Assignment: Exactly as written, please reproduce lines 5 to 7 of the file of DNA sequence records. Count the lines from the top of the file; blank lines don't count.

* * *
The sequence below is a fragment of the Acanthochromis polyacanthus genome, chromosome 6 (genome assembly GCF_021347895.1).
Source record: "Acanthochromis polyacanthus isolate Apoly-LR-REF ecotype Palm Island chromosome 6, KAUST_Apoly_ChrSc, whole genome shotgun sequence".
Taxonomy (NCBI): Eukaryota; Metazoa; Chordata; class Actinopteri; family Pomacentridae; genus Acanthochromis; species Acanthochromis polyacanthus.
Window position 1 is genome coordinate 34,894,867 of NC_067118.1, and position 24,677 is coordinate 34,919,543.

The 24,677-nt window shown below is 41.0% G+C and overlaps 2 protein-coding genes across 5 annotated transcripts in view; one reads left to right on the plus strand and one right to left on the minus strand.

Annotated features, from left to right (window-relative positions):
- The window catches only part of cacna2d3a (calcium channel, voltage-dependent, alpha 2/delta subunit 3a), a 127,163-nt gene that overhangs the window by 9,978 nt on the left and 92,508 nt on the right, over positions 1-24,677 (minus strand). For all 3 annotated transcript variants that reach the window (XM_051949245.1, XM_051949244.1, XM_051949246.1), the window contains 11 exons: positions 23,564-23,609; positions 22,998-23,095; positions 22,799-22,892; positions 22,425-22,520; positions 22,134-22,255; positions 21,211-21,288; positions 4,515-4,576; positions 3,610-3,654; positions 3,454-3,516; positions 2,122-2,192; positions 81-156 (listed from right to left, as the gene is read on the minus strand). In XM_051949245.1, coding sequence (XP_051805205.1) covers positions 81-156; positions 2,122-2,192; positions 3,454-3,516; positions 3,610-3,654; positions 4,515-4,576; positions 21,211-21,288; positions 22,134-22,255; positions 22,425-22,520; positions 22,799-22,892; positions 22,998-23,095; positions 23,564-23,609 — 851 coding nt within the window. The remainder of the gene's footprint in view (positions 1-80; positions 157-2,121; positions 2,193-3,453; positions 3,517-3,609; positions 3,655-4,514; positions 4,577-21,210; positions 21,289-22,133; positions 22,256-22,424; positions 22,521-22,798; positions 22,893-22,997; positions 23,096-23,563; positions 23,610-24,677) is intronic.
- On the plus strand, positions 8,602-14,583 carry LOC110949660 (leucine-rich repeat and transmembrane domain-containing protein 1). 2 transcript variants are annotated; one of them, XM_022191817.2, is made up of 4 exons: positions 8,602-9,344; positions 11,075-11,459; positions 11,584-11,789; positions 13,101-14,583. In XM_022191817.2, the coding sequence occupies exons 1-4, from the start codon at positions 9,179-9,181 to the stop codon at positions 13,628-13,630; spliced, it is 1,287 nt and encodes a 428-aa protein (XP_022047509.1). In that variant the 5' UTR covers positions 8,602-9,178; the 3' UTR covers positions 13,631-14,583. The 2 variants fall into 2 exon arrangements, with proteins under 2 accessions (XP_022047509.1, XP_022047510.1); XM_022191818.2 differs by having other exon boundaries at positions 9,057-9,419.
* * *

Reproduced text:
The 24,677-nt window shown below is 41.0% G+C and overlaps 2 protein-coding genes across 5 annotated transcripts in view; one reads left to right on the plus strand and one right to left on the minus strand.

Annotated features, from left to right (window-relative positions):
- The window catches only part of cacna2d3a (calcium channel, voltage-dependent, alpha 2/delta subunit 3a), a 127,163-nt gene that overhangs the window by 9,978 nt on the left and 92,508 nt on the right, over positions 1-24,677 (minus strand). For all 3 annotated transcript variants that reach the window (XM_051949245.1, XM_051949244.1, XM_051949246.1), the window contains 11 exons: positions 23,564-23,609; positions 22,998-23,095; positions 22,799-22,892; positions 22,425-22,520; positions 22,134-22,255; positions 21,211-21,288; positions 4,515-4,576; positions 3,610-3,654; positions 3,454-3,516; positions 2,122-2,192; positions 81-156 (listed from right to left, as the gene is read on the minus strand). In XM_051949245.1, coding sequence (XP_051805205.1) covers positions 81-156; positions 2,122-2,192; positions 3,454-3,516; positions 3,610-3,654; positions 4,515-4,576; positions 21,211-21,288; positions 22,134-22,255; positions 22,425-22,520; positions 22,799-22,892; positions 22,998-23,095; positions 23,564-23,609 — 851 coding nt within the window. The remainder of the gene's footprint in view (positions 1-80; positions 157-2,121; positions 2,193-3,453; positions 3,517-3,609; positions 3,655-4,514; positions 4,577-21,210; positions 21,289-22,133; positions 22,256-22,424; positions 22,521-22,798; positions 22,893-22,997; positions 23,096-23,563; positions 23,610-24,677) is intronic.